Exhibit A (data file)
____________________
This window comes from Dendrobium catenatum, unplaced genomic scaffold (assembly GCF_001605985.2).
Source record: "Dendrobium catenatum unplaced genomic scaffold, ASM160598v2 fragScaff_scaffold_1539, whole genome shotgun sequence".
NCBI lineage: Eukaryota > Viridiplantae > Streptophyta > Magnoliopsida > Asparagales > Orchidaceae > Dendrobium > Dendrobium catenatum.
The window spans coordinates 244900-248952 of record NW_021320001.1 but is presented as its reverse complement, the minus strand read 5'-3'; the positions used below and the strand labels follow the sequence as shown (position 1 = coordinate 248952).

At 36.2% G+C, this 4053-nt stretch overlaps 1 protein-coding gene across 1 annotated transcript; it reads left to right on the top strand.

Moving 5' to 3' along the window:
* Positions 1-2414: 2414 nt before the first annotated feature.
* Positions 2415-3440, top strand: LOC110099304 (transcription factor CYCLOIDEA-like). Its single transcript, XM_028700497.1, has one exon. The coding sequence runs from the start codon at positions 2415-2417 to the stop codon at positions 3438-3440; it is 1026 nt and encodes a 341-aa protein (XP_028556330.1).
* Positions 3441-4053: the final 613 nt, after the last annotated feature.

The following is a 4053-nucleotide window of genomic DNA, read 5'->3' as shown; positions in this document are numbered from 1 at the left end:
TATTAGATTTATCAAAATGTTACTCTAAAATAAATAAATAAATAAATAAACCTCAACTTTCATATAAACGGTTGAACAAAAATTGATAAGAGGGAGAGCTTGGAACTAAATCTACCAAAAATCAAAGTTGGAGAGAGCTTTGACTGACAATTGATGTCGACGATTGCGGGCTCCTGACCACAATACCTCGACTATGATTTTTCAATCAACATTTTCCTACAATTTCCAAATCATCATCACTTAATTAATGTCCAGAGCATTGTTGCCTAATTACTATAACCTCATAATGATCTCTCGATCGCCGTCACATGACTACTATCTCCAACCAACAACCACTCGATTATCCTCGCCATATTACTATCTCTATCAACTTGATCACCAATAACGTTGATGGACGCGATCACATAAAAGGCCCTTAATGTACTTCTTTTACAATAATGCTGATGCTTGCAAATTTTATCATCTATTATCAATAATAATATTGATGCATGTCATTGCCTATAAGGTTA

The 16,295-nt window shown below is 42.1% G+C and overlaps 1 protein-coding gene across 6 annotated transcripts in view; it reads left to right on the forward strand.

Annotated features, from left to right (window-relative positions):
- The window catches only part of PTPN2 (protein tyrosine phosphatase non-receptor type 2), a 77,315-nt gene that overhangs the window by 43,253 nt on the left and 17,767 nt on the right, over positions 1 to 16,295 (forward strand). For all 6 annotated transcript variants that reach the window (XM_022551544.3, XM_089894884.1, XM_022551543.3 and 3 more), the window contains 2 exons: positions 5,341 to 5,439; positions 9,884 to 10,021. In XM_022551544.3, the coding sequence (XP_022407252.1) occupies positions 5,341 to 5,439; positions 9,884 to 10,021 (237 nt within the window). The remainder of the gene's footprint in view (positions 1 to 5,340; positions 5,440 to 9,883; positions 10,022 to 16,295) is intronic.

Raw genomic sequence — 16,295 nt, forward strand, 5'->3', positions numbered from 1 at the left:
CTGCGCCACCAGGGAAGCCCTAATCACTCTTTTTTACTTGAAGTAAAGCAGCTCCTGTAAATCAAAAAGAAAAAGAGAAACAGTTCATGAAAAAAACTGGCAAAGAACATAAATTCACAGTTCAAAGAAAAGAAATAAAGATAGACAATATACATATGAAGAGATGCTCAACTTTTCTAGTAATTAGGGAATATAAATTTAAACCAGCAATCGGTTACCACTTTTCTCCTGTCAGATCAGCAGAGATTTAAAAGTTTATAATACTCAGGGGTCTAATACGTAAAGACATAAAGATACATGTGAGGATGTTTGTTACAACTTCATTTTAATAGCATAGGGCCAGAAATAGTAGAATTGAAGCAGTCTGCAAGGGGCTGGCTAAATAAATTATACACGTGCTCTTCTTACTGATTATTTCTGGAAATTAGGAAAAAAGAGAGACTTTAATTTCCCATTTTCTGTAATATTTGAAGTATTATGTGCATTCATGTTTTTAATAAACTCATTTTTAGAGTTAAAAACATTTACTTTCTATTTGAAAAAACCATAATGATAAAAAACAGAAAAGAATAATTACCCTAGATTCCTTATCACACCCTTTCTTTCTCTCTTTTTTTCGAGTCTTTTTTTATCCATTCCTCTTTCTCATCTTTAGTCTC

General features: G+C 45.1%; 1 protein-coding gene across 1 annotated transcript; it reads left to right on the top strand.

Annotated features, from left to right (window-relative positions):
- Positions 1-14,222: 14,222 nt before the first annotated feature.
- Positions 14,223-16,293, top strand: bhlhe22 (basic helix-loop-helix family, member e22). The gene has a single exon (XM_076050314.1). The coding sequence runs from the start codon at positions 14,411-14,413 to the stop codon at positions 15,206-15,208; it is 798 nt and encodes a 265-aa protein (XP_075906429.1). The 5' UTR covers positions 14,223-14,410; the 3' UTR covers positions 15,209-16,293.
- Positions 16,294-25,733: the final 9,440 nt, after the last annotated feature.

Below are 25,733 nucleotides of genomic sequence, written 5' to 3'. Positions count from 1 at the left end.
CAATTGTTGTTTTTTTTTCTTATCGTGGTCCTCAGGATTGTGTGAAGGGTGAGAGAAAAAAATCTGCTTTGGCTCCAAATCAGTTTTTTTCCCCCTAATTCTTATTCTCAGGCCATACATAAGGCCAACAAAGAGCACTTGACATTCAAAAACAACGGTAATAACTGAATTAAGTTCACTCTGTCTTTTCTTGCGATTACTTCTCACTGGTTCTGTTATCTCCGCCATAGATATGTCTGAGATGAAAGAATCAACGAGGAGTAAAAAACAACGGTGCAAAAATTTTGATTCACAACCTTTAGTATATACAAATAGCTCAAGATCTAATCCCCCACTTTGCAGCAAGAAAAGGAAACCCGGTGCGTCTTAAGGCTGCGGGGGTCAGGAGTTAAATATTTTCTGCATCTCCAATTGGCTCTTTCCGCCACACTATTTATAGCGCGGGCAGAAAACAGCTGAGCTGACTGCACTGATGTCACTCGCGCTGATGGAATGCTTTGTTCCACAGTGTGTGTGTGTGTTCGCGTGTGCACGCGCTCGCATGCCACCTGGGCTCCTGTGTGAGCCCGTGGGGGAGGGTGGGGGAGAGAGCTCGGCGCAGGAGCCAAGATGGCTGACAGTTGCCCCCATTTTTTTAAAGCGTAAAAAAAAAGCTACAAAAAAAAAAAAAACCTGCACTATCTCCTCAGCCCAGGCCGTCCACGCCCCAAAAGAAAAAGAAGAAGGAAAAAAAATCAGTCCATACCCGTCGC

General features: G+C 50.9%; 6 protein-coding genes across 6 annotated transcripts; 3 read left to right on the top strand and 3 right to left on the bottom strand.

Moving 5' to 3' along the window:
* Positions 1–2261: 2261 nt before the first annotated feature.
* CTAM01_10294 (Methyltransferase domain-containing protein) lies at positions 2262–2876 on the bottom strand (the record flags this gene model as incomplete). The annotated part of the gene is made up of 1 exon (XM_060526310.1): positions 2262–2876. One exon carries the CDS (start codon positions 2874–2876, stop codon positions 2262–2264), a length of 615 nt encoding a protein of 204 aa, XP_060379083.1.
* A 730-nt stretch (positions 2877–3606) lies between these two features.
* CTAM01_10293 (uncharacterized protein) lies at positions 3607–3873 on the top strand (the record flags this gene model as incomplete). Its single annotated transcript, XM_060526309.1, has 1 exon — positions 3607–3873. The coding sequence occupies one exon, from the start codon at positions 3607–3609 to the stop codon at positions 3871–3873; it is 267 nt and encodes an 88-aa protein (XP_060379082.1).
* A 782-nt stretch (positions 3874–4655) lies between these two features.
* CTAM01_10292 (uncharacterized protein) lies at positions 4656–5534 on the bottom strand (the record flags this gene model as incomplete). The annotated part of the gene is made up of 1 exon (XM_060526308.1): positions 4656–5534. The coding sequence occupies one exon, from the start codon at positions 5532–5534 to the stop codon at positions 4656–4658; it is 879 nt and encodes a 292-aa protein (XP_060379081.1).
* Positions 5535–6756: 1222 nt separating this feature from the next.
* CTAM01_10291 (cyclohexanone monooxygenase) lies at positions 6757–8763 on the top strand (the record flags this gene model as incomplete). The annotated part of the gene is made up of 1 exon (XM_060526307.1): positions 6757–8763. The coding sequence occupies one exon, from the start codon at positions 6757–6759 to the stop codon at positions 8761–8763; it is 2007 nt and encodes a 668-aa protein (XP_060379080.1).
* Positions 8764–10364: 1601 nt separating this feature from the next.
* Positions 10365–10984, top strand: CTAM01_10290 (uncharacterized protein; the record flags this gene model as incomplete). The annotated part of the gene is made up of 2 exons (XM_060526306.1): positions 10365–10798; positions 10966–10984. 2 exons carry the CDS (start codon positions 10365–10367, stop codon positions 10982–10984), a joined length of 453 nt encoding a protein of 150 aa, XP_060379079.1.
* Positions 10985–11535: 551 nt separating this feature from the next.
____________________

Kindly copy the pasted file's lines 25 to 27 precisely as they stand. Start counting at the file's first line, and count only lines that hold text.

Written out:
Moving 5' to 3' along the window:
* Positions 1–2261: 2261 nt before the first annotated feature.
* CTAM01_10294 (Methyltransferase domain-containing protein) lies at positions 2262–2876 on the bottom strand (the record flags this gene model as incomplete). The annotated part of the gene is made up of 1 exon (XM_060526310.1): positions 2262–2876. One exon carries the CDS (start codon positions 2874–2876, stop codon positions 2262–2264), a length of 615 nt encoding a protein of 204 aa, XP_060379083.1.